EXHIBITION TEXT FOR elsewhere for now by amy pickles
elsewhere for now
brings together three works of Clara J:son Borg, arranged in the room around your eyes, your ears, your body that may be seated, standing or leaning. Different works can fit within your gaze and your peripheral vision depending on where you choose to be. Soundtracks to the work flow into you via headphones but your eyes may be attending to a different sonic source. In the space below this one you can watch the three works while they look at one another too. The works look from different points within the shifting boundaries of an area that can be assigned with the term Europe, though it is associations and imaginations on what this word can mean, that are confused and reformulated within the screens in this room.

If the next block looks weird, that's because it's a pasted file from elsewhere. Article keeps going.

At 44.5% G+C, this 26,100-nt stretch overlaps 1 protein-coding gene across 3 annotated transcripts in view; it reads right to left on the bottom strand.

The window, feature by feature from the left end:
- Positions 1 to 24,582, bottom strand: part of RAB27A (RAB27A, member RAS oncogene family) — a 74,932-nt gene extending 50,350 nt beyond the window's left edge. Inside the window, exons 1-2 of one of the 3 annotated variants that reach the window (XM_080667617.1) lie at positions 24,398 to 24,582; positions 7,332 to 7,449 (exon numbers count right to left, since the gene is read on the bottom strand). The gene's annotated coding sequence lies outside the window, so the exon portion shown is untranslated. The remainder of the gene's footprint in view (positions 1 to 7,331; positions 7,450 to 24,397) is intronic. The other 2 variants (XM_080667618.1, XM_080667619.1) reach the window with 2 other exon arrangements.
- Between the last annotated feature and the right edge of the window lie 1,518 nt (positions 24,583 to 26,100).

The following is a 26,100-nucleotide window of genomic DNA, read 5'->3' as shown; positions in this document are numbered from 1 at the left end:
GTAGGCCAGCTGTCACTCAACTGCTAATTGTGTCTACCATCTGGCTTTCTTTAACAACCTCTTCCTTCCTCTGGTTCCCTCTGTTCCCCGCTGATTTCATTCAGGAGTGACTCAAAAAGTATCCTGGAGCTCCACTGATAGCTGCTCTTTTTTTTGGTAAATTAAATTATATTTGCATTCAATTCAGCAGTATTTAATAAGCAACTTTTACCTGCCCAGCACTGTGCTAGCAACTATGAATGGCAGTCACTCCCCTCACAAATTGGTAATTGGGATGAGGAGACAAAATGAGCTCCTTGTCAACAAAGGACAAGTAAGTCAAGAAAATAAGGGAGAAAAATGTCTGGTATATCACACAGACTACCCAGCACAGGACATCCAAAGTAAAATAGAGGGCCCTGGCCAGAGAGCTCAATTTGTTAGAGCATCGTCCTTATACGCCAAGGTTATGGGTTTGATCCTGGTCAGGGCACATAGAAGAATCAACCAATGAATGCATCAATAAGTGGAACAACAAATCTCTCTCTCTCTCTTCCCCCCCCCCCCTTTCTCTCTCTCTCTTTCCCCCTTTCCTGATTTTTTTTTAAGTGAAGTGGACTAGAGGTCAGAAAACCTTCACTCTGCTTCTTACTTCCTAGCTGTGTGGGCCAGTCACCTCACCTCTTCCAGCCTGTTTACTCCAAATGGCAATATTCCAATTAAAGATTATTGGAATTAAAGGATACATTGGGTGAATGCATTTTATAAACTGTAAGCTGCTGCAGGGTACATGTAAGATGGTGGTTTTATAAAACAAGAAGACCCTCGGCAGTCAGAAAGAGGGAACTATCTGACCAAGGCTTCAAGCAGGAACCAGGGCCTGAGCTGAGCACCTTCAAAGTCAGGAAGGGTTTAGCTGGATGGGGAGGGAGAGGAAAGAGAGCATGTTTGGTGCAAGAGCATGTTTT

In all works the camera is a friend and follower to a series of narrators. It is the attentive listener to intimate dialogues from the artist’s mum in her own mother’s house in a small Swedish town. Two young, caucausian Dutch people in a translucent, curtain cocoon, and a group of Greek people wandering the streets of vacant, Athenian suburbia in summer. They speak to one another, they speak to themselves, they speak to the camera and their eyes connect to your own through lens, processing chip, pixels, LCD screens. The gaze of the camera follows their limbs through usual movements of walking, sitting and gesticulation, while it is onlooker to other choreographies that are awkward and uncertain. All characters bound to the screens are encouraged into moments between knowing and acting. These actions are reversed and what emerges is a reaching out to other ways of understanding. What do we want to know?